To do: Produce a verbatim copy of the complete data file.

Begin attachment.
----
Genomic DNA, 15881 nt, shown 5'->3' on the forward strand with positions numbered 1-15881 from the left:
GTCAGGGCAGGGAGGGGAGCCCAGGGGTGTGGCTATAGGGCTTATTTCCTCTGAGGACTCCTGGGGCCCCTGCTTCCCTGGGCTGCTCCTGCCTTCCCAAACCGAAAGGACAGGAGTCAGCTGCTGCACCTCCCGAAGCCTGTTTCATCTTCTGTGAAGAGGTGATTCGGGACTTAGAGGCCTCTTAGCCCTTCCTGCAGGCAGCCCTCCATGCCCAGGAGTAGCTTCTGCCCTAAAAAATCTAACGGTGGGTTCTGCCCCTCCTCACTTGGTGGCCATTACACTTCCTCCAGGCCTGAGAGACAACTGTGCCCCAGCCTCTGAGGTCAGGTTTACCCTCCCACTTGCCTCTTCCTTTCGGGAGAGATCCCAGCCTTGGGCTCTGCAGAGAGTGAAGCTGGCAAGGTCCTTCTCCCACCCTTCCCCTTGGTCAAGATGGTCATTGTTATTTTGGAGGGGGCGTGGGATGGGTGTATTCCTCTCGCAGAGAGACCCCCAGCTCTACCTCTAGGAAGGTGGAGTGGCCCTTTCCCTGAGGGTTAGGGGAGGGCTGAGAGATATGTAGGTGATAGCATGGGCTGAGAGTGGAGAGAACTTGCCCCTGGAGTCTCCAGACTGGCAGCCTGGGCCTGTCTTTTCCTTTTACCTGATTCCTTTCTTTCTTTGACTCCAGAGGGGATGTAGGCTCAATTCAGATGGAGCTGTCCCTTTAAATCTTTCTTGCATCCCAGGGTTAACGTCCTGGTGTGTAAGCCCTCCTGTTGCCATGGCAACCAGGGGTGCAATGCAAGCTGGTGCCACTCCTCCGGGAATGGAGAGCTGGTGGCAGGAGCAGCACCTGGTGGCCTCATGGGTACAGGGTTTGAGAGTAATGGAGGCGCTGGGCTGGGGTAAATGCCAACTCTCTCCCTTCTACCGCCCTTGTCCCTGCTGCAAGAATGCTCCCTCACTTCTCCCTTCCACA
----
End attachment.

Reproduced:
Genomic DNA, 15881 nt, shown 5'->3' on the forward strand with positions numbered 1-15881 from the left:
GTCAGGGCAGGGAGGGGAGCCCAGGGGTGTGGCTATAGGGCTTATTTCCTCTGAGGACTCCTGGGGCCCCTGCTTCCCTGGGCTGCTCCTGCCTTCCCAAACCGAAAGGACAGGAGTCAGCTGCTGCACCTCCCGAAGCCTGTTTCATCTTCTGTGAAGAGGTGATTCGGGACTTAGAGGCCTCTTAGCCCTTCCTGCAGGCAGCCCTCCATGCCCAGGAGTAGCTTCTGCCCTAAAAAATCTAACGGTGGGTTCTGCCCCTCCTCACTTGGTGGCCATTACACTTCCTCCAGGCCTGAGAGACAACTGTGCCCCAGCCTCTGAGGTCAGGTTTACCCTCCCACTTGCCTCTTCCTTTCGGGAGAGATCCCAGCCTTGGGCTCTGCAGAGAGTGAAGCTGGCAAGGTCCTTCTCCCACCCTTCCCCTTGGTCAAGATGGTCATTGTTATTTTGGAGGGGGCGTGGGATGGGTGTATTCCTCTCGCAGAGAGACCCCCAGCTCTACCTCTAGGAAGGTGGAGTGGCCCTTTCCCTGAGGGTTAGGGGAGGGCTGAGAGATATGTAGGTGATAGCATGGGCTGAGAGTGGAGAGAACTTGCCCCTGGAGTCTCCAGACTGGCAGCCTGGGCCTGTCTTTTCCTTTTACCTGATTCCTTTCTTTCTTTGACTCCAGAGGGGATGTAGGCTCAATTCAGATGGAGCTGTCCCTTTAAATCTTTCTTGCATCCCAGGGTTAACGTCCTGGTGTGTAAGCCCTCCTGTTGCCATGGCAACCAGGGGTGCAATGCAAGCTGGTGCCACTCCTCCGGGAATGGAGAGCTGGTGGCAGGAGCAGCACCTGGTGGCCTCATGGGTACAGGGTTTGAGAGTAATGGAGGCGCTGGGCTGGGGTAAATGCCAACTCTCTCCCTTCTACCGCCCTTGTCCCTGCTGCAAGAATGCTCCCTCACTTCTCCCTTCCACA